By Melissa Hogenboom
Neuroscience is a fast growing and popular field, but despite advances, when an area of the brain ‘lights up” it does not tell us as much as we’d like about the inner workings of the mind.
Many of us have seen the pictures and read the stories. A beautiful picture of the brain where an area is highlighted and found to be fundamental for processes like fear, disgust or impaired social ability.
There are so many stories it can be easy to be swayed into thinking that much more of the brain’s mystery has been solved than is the case.
The technology is impressive but one of the most popular scanning methods – functional magnetic resonance imaging (fMRI) actually measures regional regional changes of blood flow to areas of the brain, not our neurons directly.
Researchers use it when they want to understand what part of the brain is involved in a particular task. They can place a person in a brain scanner and see which areas become active.
Lighting up the brain
The areas that light up are then inferred to be important for that task, but the resulting images and phrase “lighting up the brain” can lead to over interpretation.
Neuroscientist Molly Crockett from University College London explains that while fMRI is extremely useful, we are still very far from being able to read an individual’s mind from a scan.
“There’s a misconception that’s still rather common that you can look at someone’s brain imaging data and be able to read off what they’re thinking and feeling. This is certainly not the case,” Dr Crockett told the BBC’s Inside Science programme.
“A study will have been done which tells us something about the brain, but what [the public]really want to do is make the leap and understand the mind.”
She cites an article with the headline, “You love your iPhone, literally”.
In this case a team saw an area previously associated with love – the insula – was active when participants watched videos of a ringing iPhone.
But this area also been cited as the brain’s hate circuit, likened with disgust and as the brain’s addiction centre.
This example highlights what many neuroscientists know, that a region of the brain can be involved in several cognitive processes.
Think of it this way, the brain is like an enormous processing machine with billions of neurons. Each cubic millimetre on a scan is believed to contain about one million neurons. And as of yet it’s impossible to analyse individual neurons in living humans.
But when the data from the active areas are “decoded”, the patterns can have some interesting results.
A team at the University of California, Berkeley, primed participants with video clips, put them in a scanner and translated the electrical signals back into clips which looked very similar to what they had watched. You can see their results here.
But Jack Gallant, author of the work, admits that he doesn’t do “mind reading” as he doesn’t really know what “the mind” is.
He says: “However, I do some “brain reading” which is simply the process of decoding the information that can be recovered from brain activity measurements.
“This is a straightforward process in theory, but any brain reading results will inevitably be limited by the quality of brain activity measurement, the quality of the computational brain models and computer resources.”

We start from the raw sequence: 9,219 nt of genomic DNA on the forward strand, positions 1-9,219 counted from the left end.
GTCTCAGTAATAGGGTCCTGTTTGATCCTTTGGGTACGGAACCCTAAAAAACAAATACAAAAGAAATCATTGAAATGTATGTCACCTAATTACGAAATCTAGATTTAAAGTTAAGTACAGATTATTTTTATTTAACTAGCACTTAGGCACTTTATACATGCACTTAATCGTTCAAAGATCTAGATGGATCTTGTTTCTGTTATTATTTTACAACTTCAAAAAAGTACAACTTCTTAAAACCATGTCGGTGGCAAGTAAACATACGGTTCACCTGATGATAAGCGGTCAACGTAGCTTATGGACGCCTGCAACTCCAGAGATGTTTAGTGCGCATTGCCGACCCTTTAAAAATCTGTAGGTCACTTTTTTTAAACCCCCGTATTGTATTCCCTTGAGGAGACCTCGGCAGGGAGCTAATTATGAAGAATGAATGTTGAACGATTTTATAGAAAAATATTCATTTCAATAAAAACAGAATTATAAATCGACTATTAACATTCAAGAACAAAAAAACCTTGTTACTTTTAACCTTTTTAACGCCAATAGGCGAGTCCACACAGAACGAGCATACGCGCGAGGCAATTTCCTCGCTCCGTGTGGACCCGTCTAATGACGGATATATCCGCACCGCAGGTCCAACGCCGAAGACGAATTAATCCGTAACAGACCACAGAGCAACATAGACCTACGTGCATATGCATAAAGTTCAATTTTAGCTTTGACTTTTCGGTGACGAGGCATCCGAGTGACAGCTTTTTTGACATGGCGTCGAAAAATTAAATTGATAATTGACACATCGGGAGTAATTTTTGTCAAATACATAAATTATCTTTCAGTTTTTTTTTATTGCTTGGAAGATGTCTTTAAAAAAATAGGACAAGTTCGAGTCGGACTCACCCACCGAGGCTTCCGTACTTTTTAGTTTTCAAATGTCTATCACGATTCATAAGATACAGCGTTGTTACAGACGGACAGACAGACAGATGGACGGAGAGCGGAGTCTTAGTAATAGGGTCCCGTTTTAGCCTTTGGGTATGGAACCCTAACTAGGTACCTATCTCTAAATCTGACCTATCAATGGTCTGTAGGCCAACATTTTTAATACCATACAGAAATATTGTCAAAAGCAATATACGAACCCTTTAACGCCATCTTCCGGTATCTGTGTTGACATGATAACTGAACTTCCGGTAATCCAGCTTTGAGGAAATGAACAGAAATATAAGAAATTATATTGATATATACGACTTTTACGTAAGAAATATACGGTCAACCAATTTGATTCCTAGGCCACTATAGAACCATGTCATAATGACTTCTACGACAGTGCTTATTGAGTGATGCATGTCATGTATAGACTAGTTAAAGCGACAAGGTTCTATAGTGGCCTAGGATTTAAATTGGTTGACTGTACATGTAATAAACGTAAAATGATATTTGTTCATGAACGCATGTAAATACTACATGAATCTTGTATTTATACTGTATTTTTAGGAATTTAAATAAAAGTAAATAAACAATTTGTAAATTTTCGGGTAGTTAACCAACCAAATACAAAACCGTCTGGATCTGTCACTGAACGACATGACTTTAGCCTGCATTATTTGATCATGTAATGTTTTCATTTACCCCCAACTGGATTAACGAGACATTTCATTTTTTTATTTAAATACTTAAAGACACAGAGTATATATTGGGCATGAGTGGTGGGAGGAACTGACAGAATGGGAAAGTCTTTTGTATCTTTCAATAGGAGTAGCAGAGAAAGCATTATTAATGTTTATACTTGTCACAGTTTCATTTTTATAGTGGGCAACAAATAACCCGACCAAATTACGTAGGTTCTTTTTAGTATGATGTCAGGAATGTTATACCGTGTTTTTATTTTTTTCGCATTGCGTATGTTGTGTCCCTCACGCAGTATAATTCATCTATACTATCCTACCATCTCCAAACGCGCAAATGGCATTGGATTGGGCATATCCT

Martin Dresler of the Max Planck Institute of Psychiatry in Germany, did a similar study to show a brain scan could translate a simple action from a participant’s dream – in this case a hand movement. His participants were limited to lucid dreamers as they able to control their own dreams.
And another more recent study was able to reconstruct faces from brain activity.
Widen it out further and other researchers say brain scans are also a useful tool for understanding consciousness.
A study last month in the Lancet found that brain imaging helped predict the likelihood a patient would recover consciousness.
Srivas Chennu from the University of Cambridge says our understanding of consciousness has advanced significantly in the last two decades “as a phenomenon emerging from networks of interacting regions in the brain”.
He uses brain imaging to show how these networks are affected in altered states of consciousness, like after brain injury or sedation.
“These advances bode well for fully understanding and measuring the neural underpinnings of consciousness in the coming decade(s).” Dr Chennu says.
“I am glad to see a pattern of neuroscience where we are trying to move away from ‘blobology’ where we look at bits of brain that light up to a more sophisticated perspective, certainly in the consciousness arena,” he adds.
It’s clear that the field is progressing fast, but Dr Dresler stresses that while certain experiments can begin to interpret thought patterns visually, this is only possible on willing participants after several hours of preparation.
“The biggest difficulty is that every brain is different and you cannot infer methods on algorithms that are successful on one brain to a different brain without problems.
And it’s only a very “crude form of mind reading if you want to call it that at all”, he adds.
So while it’s now possible to see carefully controlled patterns of thought from brain scans, reading specific and detailed thoughts and emotions from scans alone remains in the realm of fiction.